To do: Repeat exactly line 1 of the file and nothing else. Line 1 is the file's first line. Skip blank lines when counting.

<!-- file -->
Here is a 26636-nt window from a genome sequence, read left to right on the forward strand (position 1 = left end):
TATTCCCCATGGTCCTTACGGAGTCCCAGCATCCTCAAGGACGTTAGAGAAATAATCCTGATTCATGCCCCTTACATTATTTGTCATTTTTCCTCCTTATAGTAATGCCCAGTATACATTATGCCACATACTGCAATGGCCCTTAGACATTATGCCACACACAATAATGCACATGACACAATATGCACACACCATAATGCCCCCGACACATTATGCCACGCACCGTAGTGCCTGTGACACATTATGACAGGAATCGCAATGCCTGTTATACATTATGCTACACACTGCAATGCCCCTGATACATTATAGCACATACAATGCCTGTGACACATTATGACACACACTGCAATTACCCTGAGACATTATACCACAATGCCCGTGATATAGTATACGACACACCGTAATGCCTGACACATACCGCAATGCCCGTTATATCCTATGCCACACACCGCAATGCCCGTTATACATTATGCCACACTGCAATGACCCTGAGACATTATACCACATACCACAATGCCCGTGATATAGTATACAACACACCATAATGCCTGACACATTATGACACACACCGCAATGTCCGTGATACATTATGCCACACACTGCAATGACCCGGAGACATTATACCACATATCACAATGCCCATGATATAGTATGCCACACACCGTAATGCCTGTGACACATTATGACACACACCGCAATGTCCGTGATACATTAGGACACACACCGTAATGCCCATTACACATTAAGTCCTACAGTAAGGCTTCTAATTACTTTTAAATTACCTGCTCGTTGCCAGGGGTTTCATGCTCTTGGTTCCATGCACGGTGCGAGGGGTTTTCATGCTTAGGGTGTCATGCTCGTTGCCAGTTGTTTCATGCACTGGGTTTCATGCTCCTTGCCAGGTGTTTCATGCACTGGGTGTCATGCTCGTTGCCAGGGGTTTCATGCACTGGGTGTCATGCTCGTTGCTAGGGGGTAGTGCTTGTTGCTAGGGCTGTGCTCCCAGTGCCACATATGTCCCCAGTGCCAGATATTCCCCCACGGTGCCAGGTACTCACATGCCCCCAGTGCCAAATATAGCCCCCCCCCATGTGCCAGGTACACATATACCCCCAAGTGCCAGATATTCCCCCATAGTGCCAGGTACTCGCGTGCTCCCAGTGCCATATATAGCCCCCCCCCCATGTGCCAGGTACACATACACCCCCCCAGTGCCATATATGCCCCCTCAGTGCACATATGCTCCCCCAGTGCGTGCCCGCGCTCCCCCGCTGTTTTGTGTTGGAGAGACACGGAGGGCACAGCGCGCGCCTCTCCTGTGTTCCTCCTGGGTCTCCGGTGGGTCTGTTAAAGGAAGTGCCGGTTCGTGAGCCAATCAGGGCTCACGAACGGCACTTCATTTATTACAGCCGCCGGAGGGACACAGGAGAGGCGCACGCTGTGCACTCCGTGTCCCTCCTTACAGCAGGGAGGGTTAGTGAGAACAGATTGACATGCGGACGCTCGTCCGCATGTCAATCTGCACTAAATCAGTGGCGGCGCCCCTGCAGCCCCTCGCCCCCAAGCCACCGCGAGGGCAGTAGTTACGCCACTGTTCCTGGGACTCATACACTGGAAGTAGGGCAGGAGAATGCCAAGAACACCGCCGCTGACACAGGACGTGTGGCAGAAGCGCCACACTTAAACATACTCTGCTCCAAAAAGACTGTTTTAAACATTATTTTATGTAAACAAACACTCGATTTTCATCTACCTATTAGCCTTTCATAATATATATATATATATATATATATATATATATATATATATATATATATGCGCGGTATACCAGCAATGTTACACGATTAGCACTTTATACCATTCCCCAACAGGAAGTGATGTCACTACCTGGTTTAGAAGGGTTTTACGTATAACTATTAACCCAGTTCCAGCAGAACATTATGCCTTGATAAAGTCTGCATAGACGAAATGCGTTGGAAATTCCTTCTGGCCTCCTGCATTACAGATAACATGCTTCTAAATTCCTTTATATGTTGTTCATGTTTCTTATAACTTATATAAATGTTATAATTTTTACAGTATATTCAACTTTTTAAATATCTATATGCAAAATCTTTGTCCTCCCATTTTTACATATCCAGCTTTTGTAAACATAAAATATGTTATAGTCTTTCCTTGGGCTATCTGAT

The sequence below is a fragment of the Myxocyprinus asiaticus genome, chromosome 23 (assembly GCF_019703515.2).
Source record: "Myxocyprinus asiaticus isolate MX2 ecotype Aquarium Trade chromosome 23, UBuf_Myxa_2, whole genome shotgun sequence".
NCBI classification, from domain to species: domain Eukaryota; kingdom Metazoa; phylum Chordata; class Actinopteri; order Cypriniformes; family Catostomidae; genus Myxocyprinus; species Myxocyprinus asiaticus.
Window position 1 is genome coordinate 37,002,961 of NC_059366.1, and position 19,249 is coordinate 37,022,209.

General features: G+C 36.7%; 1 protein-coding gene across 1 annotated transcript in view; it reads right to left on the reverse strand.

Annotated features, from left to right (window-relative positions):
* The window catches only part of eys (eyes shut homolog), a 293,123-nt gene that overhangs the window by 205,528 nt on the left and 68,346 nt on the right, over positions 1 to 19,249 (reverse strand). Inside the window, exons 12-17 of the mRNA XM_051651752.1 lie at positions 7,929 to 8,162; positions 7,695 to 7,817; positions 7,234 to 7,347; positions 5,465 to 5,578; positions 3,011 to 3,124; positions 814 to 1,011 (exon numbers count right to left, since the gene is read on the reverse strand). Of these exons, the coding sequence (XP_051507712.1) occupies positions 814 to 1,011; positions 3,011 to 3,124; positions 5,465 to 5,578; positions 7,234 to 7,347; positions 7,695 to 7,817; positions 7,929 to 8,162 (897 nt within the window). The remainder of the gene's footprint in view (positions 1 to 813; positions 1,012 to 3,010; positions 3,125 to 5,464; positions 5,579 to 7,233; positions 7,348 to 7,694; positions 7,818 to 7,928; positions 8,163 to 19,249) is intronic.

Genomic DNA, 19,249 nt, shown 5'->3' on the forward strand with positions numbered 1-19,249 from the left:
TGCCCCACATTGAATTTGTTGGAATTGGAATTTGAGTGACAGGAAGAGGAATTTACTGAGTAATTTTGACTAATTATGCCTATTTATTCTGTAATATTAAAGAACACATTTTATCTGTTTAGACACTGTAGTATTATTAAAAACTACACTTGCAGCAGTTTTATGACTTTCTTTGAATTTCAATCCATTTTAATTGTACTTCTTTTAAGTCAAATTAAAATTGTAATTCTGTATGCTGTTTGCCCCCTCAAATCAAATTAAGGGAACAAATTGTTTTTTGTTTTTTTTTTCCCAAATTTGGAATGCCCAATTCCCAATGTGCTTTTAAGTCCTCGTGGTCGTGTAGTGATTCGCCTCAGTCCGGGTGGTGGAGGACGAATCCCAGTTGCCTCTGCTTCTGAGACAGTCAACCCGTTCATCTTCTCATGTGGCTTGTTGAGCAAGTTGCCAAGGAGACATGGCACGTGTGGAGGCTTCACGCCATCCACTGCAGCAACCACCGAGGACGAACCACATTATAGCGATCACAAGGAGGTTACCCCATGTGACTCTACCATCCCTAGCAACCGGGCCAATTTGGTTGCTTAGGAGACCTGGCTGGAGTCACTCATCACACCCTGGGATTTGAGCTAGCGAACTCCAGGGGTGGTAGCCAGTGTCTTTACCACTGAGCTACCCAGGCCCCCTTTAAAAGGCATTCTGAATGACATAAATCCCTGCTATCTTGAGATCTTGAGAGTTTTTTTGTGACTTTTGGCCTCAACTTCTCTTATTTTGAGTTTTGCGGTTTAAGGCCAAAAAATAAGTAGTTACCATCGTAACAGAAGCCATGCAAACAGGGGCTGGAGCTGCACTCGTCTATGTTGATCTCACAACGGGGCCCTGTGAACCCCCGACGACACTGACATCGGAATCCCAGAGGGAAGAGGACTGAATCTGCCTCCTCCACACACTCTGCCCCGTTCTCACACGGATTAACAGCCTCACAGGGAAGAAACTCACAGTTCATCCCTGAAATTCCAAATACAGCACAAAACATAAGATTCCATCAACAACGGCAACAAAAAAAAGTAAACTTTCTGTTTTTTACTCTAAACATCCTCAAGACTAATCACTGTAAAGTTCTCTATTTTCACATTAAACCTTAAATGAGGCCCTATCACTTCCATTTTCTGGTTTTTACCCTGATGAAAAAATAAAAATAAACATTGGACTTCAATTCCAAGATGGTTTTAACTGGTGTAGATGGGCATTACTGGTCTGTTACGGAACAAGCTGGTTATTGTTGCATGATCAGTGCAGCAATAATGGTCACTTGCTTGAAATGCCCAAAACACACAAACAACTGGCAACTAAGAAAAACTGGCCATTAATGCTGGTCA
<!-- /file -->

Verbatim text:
Here is a 26636-nt window from a genome sequence, read left to right on the forward strand (position 1 = left end):